This was much harder than it should’ve been.
Visual Studio offers an excellent Android emulator. It runs at native x86 on Microsoft’s Hyper-V platform, so it’s speedy and plays nice with other Hyper-V VMs and Windows Phone emulators.
Getting it to work was a bit tricky, though.
Lollipop VMs Won’t Boot
First off, after installing I noticed that Lollipop VMs (API versions 21 and 22) just plain didn’t boot. They would just hang at the “OS Starting…” screen until the emulator would finally timeout with an error. Looking at the VM through the Hyper-V console itself would reveal the error
failed to read from /dev/hw_random which was fairly cryptic.
It was only after searching the web a little bit that I came across the solution:
My guess is that the problem is the new generation of processor you are using. Apparently the Hyper-V emulator fails while trying to load Android Api 21 or 22 virtual images. Workaround: - Open Hyper-V Manager - Select the Lollipop Emulator Virtual Machine - Click Settings - Expand "Processor", select "Compatibility" - Enable "Migrate to a physical computer with a different processor version"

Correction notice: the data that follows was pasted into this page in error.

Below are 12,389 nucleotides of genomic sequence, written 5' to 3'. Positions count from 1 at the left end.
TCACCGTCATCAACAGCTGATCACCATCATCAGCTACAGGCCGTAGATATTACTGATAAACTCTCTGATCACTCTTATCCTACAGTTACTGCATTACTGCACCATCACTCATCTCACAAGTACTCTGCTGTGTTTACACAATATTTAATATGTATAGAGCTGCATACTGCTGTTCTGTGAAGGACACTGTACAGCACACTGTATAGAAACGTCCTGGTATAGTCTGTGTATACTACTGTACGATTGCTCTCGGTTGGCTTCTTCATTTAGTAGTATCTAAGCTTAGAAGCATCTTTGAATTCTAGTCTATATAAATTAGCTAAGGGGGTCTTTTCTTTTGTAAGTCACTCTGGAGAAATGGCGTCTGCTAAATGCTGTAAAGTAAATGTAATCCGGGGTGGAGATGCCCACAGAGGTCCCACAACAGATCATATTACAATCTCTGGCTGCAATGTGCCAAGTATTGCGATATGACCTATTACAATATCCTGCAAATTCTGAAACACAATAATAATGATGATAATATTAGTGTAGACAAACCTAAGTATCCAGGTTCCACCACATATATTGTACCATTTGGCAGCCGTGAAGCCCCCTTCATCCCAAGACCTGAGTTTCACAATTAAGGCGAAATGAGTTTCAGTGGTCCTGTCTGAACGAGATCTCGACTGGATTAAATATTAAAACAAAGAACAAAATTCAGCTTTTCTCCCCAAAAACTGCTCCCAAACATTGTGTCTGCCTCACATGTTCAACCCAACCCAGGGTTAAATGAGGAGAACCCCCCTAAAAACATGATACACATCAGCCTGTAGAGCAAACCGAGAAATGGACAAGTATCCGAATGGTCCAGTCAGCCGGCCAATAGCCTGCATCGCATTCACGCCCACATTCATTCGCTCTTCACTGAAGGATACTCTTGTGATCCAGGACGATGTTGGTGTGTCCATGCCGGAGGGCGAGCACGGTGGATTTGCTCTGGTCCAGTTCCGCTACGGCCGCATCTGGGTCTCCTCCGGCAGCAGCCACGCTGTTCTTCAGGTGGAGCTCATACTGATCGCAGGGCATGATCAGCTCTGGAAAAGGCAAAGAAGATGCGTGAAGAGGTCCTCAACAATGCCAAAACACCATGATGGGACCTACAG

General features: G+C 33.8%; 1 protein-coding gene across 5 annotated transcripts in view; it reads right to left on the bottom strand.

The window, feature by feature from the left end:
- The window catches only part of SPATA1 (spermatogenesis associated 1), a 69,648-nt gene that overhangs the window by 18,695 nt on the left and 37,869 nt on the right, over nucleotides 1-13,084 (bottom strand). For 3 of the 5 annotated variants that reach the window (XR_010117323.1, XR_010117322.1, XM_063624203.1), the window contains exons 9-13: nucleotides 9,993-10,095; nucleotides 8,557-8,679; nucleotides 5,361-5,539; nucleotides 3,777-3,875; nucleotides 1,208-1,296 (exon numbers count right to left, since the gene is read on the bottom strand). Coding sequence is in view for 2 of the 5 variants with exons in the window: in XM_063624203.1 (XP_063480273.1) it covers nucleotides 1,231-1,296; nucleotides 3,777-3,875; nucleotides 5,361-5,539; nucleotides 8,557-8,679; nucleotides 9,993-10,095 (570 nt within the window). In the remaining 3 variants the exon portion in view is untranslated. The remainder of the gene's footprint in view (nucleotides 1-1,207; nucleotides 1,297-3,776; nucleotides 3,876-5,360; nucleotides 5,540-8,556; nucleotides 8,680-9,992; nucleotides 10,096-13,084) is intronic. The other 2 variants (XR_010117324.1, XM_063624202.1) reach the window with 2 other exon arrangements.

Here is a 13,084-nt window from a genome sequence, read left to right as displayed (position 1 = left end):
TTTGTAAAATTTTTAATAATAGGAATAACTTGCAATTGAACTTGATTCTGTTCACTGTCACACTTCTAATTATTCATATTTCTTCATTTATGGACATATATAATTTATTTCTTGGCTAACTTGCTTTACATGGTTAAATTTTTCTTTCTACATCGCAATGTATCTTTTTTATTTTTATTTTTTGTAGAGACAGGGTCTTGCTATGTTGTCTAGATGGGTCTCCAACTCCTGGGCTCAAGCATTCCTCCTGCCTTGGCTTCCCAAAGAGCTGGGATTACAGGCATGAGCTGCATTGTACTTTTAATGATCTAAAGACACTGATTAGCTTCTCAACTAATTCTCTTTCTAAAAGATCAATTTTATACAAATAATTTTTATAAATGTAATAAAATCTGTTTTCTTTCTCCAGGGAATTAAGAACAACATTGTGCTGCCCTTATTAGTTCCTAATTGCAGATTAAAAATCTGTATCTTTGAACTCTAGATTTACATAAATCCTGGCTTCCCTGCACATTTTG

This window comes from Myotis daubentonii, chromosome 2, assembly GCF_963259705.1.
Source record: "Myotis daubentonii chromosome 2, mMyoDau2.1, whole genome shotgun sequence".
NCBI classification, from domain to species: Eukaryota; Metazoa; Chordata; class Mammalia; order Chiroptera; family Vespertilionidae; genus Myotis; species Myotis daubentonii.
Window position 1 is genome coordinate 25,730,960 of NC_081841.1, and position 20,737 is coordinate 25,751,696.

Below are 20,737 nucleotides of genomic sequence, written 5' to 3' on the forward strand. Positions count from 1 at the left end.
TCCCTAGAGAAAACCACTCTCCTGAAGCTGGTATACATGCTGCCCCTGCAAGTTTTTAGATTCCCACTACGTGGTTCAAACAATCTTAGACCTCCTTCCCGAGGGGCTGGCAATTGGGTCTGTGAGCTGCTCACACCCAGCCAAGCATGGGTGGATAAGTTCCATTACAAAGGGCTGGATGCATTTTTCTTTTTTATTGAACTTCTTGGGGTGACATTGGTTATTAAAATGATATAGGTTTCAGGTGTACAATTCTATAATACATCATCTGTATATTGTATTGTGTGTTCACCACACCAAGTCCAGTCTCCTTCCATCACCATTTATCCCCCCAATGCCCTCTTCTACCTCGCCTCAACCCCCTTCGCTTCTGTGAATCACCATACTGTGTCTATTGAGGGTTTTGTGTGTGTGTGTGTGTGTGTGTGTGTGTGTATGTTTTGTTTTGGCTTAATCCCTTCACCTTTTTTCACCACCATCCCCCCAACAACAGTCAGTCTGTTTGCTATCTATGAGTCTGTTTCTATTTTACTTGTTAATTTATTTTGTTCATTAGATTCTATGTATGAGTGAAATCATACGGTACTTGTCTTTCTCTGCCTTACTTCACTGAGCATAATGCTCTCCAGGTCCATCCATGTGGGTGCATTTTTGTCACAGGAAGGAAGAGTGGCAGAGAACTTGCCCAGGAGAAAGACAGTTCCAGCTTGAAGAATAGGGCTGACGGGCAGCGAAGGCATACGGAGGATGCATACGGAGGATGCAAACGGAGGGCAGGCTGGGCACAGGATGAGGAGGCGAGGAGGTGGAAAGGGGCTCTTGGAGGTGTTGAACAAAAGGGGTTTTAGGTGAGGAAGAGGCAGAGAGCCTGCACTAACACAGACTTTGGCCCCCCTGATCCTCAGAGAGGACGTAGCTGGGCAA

After toggling this option, the emulator started very quickly.
VMs Don’t Show Up in ADB
After successfully booting the VMs, I had trouble getting them to show up in ADB so that I could deploy to them. Turns out that the VS Android Emulator looks to a registry key to determine where your Android SDK is installed, as mentioned in the troubleshooting document.
Navigate to HKEY_LOCAL_MACHINE\SOFTWARE\Wow6432Node\Android SDK Tools Modify the Path registry variable to match the path to your Android SDK.
This key didn’t exist on my machine (perhaps it was removed from whatever SDK ships with Android Studio 2 Preview). After adding it and restarting my VM, it showed up in ADB and I was able to deploy to it. Joy!